1989

  • West Opabin trail upgrading, involving definition and crowning of the trail and installation of rock water bars and rock slab inlay. All rock was flown in from adjacent talus slopes.
  • Trail Guidelines document written for Parks Canada by Don Gardner identifies different landscape units and trail construction techniques appropriate to each one.

1990

  • McArthur Lake Trail upgrading.

1991

  • Upgrading near Schaffer Lake and McArthur Pass using helicopter-transported gravel.

1993

  • Completion of upgrades to the trail from Shaffer Lake to Lake McArthur, a multi-year project.

1994

  • Reconstruction of steps and water bars on the Lake Oesa trail switchbacks.
  • Upgrading of 2 km of trail between Morning Glory Lakes and the Duchesnay Basin, including widening to improve sight lines.

1997

  • Application of gravel to trails from Elizabeth Parker Hut to both Morning Glory Lakes and the Big Larch trail.
  • Gravelling of the lower McArthur Lake trail. 1999
  • Cathedral Basin trail upgrade with rock steps and drainage ditches.

2000

  • Don Gardner conducted an assessment of the majority of trails in the area and wrote a report making recommendations for preventative maintenance.

2001

  • Repairs to the most heavily used trails – the lakeshore trail and the Lake Oesa trail.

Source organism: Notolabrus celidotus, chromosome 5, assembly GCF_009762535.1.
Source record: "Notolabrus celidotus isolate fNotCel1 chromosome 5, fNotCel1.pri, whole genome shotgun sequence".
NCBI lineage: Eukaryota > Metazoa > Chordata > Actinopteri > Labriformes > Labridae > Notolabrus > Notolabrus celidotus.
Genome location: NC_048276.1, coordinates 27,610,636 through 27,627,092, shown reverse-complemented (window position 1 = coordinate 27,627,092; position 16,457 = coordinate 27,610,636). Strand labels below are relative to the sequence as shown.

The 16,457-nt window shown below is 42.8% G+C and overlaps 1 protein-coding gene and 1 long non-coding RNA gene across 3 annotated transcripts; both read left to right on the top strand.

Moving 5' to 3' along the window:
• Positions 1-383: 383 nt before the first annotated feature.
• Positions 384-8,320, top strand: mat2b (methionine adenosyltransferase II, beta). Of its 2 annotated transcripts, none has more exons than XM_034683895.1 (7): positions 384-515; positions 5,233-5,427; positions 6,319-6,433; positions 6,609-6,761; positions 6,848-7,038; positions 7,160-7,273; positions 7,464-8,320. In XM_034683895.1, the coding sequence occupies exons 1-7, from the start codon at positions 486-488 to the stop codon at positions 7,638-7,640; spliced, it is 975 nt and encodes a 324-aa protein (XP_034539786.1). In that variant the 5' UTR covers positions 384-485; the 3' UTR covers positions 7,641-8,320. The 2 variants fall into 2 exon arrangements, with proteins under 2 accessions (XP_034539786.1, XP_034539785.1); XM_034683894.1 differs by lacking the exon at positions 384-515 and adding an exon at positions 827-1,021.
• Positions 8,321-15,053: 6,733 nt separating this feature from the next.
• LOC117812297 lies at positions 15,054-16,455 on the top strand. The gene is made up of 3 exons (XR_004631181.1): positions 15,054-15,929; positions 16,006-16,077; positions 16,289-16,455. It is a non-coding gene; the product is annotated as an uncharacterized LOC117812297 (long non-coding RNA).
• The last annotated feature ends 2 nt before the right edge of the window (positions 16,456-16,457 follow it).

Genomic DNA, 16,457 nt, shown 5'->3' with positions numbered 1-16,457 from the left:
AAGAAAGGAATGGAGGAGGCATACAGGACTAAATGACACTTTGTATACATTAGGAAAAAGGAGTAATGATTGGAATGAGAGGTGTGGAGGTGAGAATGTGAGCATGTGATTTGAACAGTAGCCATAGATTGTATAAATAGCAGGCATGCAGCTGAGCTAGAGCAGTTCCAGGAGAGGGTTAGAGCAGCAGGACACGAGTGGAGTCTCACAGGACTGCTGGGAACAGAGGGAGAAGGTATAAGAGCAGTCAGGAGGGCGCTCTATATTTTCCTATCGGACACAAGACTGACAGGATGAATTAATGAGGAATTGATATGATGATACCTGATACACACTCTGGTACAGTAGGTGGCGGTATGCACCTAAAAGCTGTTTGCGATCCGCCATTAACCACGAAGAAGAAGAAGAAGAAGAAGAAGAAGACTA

2003

  • The East Opabin suspension bridge was destroyed by a spring avalanche. Ironically, repairs to the bridge were planned for that summer.

2004

  • Construction of a new East Opabin trail which stays to the east of Opabin Creek in its entirety, requiring no bridge.

2005

  • Establishment of a stable source of funding for trail work, thanks to a memorandum of understanding between the Trails Club and Parks Canada. This initial agreement was for a 5-year period. The Trails Club provided $15,000 per year, allowing Parks Canada to dedicate a 2-person trail crew assigned to agreed upon maintenance priorities.
  • Repair to the railing of the bridge crossing below Seven Veils Falls on the lakeshore trail.

2006

  • Removal and replacement of the bridge over the Lake O’Hara outlet on the lakeshore trail.

2006 – 2012

  • A separate Trail Report summarized each year’s accomplishments, hence the newsletters themselves do not contain this information.

2013

  • Improvement of the Big Larches trail with the addition of significant stone steps
  • Major repairs to the lakeshore trail following flooding.

2014

  • Re-alignment of the trail to All Souls Prospect below Schaffer Ridge, establishing a more gradual rising traverse which avoids late-lying snow patches, steep grade and erosion issues that plagued that section of the former route.

2015

  • Water bar replacement on the East Opabin trail.
  • Mapping of Opabin Plateau trails and closure of some informal paths.

2016

  • The lower section of the original Lake Oesa trail was re-established, terminating at Seven Veils Falls viewpoint.
  • Re-alignment and installation of rock steps to address erosion concerns near the top of the trail to Wiwaxy Gap.